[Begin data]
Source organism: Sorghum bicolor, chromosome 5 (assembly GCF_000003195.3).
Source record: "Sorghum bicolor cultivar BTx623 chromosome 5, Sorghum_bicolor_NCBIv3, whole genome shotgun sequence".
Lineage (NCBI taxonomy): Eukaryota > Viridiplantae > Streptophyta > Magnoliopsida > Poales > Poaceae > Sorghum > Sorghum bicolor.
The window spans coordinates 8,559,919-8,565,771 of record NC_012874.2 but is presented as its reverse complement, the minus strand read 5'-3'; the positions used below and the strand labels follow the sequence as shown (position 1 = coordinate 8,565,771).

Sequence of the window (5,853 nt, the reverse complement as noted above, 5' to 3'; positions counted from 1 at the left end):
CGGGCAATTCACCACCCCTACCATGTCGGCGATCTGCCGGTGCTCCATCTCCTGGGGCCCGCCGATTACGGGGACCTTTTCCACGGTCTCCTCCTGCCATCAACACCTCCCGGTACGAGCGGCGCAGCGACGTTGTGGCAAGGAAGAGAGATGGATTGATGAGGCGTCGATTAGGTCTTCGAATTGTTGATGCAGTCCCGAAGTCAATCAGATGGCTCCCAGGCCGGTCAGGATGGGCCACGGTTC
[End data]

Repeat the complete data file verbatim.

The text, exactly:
Source organism: Sorghum bicolor, chromosome 5 (assembly GCF_000003195.3).
Source record: "Sorghum bicolor cultivar BTx623 chromosome 5, Sorghum_bicolor_NCBIv3, whole genome shotgun sequence".
Lineage (NCBI taxonomy): Eukaryota > Viridiplantae > Streptophyta > Magnoliopsida > Poales > Poaceae > Sorghum > Sorghum bicolor.
The window spans coordinates 8,559,919-8,565,771 of record NC_012874.2 but is presented as its reverse complement, the minus strand read 5'-3'; the positions used below and the strand labels follow the sequence as shown (position 1 = coordinate 8,565,771).

Sequence of the window (5,853 nt, the reverse complement as noted above, 5' to 3'; positions counted from 1 at the left end):
CGGGCAATTCACCACCCCTACCATGTCGGCGATCTGCCGGTGCTCCATCTCCTGGGGCCCGCCGATTACGGGGACCTTTTCCACGGTCTCCTCCTGCCATCAACACCTCCCGGTACGAGCGGCGCAGCGACGTTGTGGCAAGGAAGAGAGATGGATTGATGAGGCGTCGATTAGGTCTTCGAATTGTTGATGCAGTCCCGAAGTCAATCAGATGGCTCCCAGGCCGGTCAGGATGGGCCACGGTTC